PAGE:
Obama’s “intellectual” approach and continuing indecision on no-fly zone and arms in Syria

For background, see The Trenchant Observer, “Obama’s “intellectual” decision-making style and the covert supply of arms to the Free Syrian Army,” June 17, 2013.

On June 13, the White House announced, through the person of Deputy National Security Adviser Benjamin J. Rhodes, that the U.S. had decided to send arms to the rebels in Syria. See:

“Text of White House Statement on Chemical Weapons in Syria,” (statement issued by the White House in the name of Benjamin J. Rhodes, deputy national security adviser), New York Times, June 13, 2013.

Peter Baker, “Heavy Pressure Led to Decision by Obama on Syrian Arms,” New York Times, June 14, 2013.

Jennifer Rubin, “Syria: A delinquent commander in chief,” Washington Post, June 16, 2013 (12:50 p.m.).

New evidence of President Obama’s “intellectual” decision-making style is reported by Howard Lafranchi of the Christian Science Monitor, in the following article:

Howard LaFranchi, ‘Friends of Syria’ meeting adds pressure: What is US ready to do? Other countries and the Syrian rebels are awaiting specifics about new US aid, but President Obama is still weighing what steps to take and how far to go, reflecting continuing deep divisions across the administration,” Christian Science Monitor, June 21, 2013.

LaFranchi quotes Obama’s chief of staff, Denis McDonough, as saying the previous Sunday on the CBS program “Face the Nation”, “We’ve rushed to war in this region in the past. We’re not going to do it here.” This is a mind-boggling statement, in view of the fact that Obama has been “not rushing to war” in Syria for the last two and a half years.

La Franchi continues,

(P)art of the explanation for the administration’s lack of clarity on what Obama’s decision portends for Syria appears to be the ongoing divisions in the administration over just what the president should decide in terms of lethal assistance.

At a White House meeting last week on US “options” in Syria, the idea of a no-fly zone, along with the air-strikes that would be required to take out at least some of Assad’s air defenses to establish havens, was debated at length, administration officials say, but no decisions were made.

Kerry called for immediate airstrikes, arguing that the US should underscore the president’s veto on the use of chemical weapons by disabling the airfields that the Assad regime apparently used to launch chemical attacks. As a senator, Kerry supported military action against Assad.

But Kerry’s proposal was opposed at the meeting by Gen. Martin Dempsey, chairman of the Joint Chiefs of Staff, who argued that launching even limited airstrikes would be a complex operation and would probably entail deeper air involvement to disable Assad’s air defenses, administration officials say.

White House reluctance to go even further and establish a no-fly zone was made clear by Deputy National Security Adviser Ben Rhodes, who said in explaining the president’s decision to arm the rebels: “People need to understand that not only are there huge costs associated with the no-fly zone, not only would it be difficult to implement, but the notion that you can solve the very deeply rooted challenges on the ground in Syria from the air are not immediately apparent” (sic).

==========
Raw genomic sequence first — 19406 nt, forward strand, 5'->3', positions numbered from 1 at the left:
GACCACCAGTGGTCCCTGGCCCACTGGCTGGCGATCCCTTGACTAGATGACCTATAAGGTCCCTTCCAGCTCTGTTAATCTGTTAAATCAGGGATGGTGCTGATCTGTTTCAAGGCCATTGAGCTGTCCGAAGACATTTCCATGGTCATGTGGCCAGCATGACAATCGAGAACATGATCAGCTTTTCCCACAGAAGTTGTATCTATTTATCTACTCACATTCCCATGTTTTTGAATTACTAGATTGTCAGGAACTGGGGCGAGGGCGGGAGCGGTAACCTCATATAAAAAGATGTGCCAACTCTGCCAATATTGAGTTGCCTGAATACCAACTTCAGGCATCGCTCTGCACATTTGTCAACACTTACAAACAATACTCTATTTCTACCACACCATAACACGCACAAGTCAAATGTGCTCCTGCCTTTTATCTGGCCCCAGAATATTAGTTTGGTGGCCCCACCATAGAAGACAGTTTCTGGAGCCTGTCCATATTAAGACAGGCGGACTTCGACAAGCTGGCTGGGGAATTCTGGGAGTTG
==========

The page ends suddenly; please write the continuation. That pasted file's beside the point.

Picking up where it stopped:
What is extraordinary about the above account is that you have the Chairman of the Joint Chiefs of Staff, (“We can’t do it”) Gen. Martin Dempsey, taking a political position in deference to the commander-in-chief, while Rhodes, a 36 year-old speech writer (and brother of the President of CBS News) who has become a close adviser to Obama on foreign policy, heads the opposition of the “the Obamians” to the course of action energetically supported by the State Department and Secretary of State John Kerry. Moreover, with what we have to assume was Obama’s approval, he says so publicly!

As we have written here. perhaps the most important foreign policy issue Obama faces in his second term is whether he will follow the foreign policy advice of his secretary of state, John Kerry, or that of Ben Rhodes and the other Obamians forming a protective wall around the president.


“John Kerry, Barack Obama, and the future of U.S. foreign policy,” The Trenchant Observer, April 9, 2013; and

“Obama’s Handlers: Ben Rhodes,” The Trenchant Observer, April 5, 2013.

In the latter article, we noted,

With John Kerry, an experienced foreign policy expert, as Secretary of State, one of the questions facing President Obama in his second term is whether he will continue his emphasis on making speeches instead of foreign policy, or rather will revert to the more traditional form of foreign-policy making based on diplomatic reporting from U.S. diplomats around the world on the scene, flowing up through the bureaucracy to the Secretary of State, and from the Secretary of State to the President. To be sure, the bureaucracy must be working well for the latter option to be attractive.

Both of course, always occur. The question is which has priority, and which first shapes the president’s thinking on what is going on in the world and what the realistic options available to the country in formulating foreign policy and making foreign policy decisions actually are. Moreover, good foreign policy tends to be based on the development of good strategy, which is more likely to come from foreign policy experts with field experience under their belts than from speechwriters.

Which come first in the president’s mind, making speeches, or making foreign policy and foreign policy decisions?

What attention does he give to the development and implementation of foreign policy strategy, rather than merely responding to the pressures and circumstances of the moment?

Who is going to lead the foreign policy of the United States, John Kerry or Ben Rhodes? (emphasis added)

The policy incoherence and lack of strong leadership with our allies reflects this underlying struggle between the president’s White House advisers and his secretary of state. McDonough’s statement that the White House is not going to let itself be pressured into “rushing into war” demonstrates how high in the clouds and how removed from realities on the ground Obama and his White House advisers really are.